Instead, schools should focus their energies on what iPads do best to engender active learning. iPads enable students to kinesthetically connect with their work (especially important for young learners). These tactile elements – using fingers to zoom, rotate in, pinch close, or swipe across – as well as increasingly interactive and immersive apps, facilitate hands-on learning.
In addition, iPad mobility means that students can take pictures, record audio, and shoot video, in any number of places. They can tell multimedia stories, screencast how to solve math problems, create public service announcements, simulate virtual tours of ancient cities, and so much more. Active consumption, curation, and creativity ssuit the device. Stand-up-and-deliver teaching does not. So, put the iPads in the hands of teachers who understand that active learners learn best.
4) Treating iPads like multi-user devices
iPads were designed as a single-user device and not meant to be shared via carts. Financial constraints have forced many schools to abandon 1:1 aspirations, but sharing them separates the functionality from the user. Carts that rotate through several classrooms force teachers to take time away from learning, create a nightmare of student accounts, and often focus attention on workflow systems rather than learning.
Instead of sharing iPads across multiple classrooms, schools should be allocating them to a few select pilot classrooms for an entire year. Schools should be documenting pilot group successes and failures and begin to codify iPad integration functionality and elicit best practices to serve as a foundation for future iPad expansion. If a school cannot envision financially moving to a 1-1 iPad model, then Bring your Own Device (BYOD) models may prove much more compelling than shared iPad systems.
5) Failure to communicate a compelling answer to “Why iPads?”
Many school administrators simply fail to communicate to their constituents why they’ve purchased iPads. As a result, many initiatives face resistance from teachers, parents — and even students – who don’t understand why these devices are being introduced into their classrooms. Letting the purchase speak for itself isn’t enough – districts need to explain why they’ve invested in these devices.
While iPads are engaging, technology needs to be — above everything else — in the service of learning. Administrators who fail to articulate the connection between iPads and learning often hamper their iPad initiative.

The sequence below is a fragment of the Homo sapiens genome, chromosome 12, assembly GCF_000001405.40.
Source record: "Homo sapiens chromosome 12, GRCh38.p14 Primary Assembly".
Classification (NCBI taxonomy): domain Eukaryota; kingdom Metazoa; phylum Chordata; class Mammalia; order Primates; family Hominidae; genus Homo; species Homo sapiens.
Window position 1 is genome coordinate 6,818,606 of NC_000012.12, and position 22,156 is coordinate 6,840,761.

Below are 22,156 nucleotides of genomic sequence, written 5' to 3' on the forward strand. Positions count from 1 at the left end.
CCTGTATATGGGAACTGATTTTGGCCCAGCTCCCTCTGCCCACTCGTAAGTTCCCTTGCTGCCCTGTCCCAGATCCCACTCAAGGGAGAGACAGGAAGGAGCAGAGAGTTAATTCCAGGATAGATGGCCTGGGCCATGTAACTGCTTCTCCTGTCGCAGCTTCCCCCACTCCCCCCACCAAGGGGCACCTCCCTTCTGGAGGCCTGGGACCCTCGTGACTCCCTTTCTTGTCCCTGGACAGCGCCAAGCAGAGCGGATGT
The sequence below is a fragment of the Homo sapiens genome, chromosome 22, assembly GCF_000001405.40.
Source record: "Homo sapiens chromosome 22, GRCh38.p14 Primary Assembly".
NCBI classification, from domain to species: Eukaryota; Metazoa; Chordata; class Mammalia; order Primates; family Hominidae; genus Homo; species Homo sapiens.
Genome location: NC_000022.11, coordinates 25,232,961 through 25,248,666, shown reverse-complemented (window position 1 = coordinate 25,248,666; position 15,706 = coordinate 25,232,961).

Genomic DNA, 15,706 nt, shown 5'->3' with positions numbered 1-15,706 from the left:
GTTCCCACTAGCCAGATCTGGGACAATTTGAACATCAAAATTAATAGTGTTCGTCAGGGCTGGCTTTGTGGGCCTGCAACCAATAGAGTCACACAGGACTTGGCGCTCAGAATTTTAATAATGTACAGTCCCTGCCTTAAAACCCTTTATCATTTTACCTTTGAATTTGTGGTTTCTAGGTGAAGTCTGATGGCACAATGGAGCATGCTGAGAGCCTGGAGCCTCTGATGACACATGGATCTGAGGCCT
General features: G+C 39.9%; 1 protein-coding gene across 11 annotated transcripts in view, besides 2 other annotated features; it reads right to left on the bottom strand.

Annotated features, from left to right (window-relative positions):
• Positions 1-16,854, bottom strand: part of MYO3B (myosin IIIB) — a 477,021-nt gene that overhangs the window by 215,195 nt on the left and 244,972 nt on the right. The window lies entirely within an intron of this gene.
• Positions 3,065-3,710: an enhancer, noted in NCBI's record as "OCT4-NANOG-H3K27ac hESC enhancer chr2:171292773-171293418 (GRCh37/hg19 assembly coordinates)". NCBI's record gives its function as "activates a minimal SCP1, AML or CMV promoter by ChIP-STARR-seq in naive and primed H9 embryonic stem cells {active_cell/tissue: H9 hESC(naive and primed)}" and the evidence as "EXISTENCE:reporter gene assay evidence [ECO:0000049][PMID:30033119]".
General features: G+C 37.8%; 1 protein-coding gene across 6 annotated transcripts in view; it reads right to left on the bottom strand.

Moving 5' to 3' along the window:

School administrators should be explaining to their constituents that the iPad supports essential skill areas — complex communication, new media literacy, creativity, and self-directed learning. Instead of focusing on the convenience of ebooks, they should instead be emphasizing the incredibly immersive and active learning environment the iPad engenders and the unprecedented opportunities to develop personalized, student-centered learning. They should highlight some of the beneficial consumption, curation, and creativity activities the iPad facilitates — as well as the student empowerment it inspires.
School administrators should point out the improvements in teacher management of classroom time and space afforded by iPads, as well as the incredible flexibility it provides to vary learning activities at a moment’s notice. Finally, they should remind their constituents that with iPads students have the world at their fingertips– anywhere they might be — and the only limitation to what students might do in this vast space is the vision of educators.
Increasingly a 21st century education is less about place and more about space. And the iPad has become the leading device in which students can navigate and create exciting new worlds. Yet, when this device enters classrooms its impressive immersive capabilities are often overlooked or underdeveloped.
With more schools opting for 1:1 student-to-iPad access, there exists a tremendous opportunity for a transformative shift in classrooms where students are empowered to navigate their own learning.
Yet, from our vantage point, momentum for redefining the educational map with iPads is often derailed at schools as a result of a limited vision of the device and a failure to prepare teachers effectively. Schools that share a common vision for learning, extensive support for teachers in learning to use these new devices, and a willingness to learn from the teachers around the country who have already piloted these tools are much more likely to reap the benefits of their investments in iPads.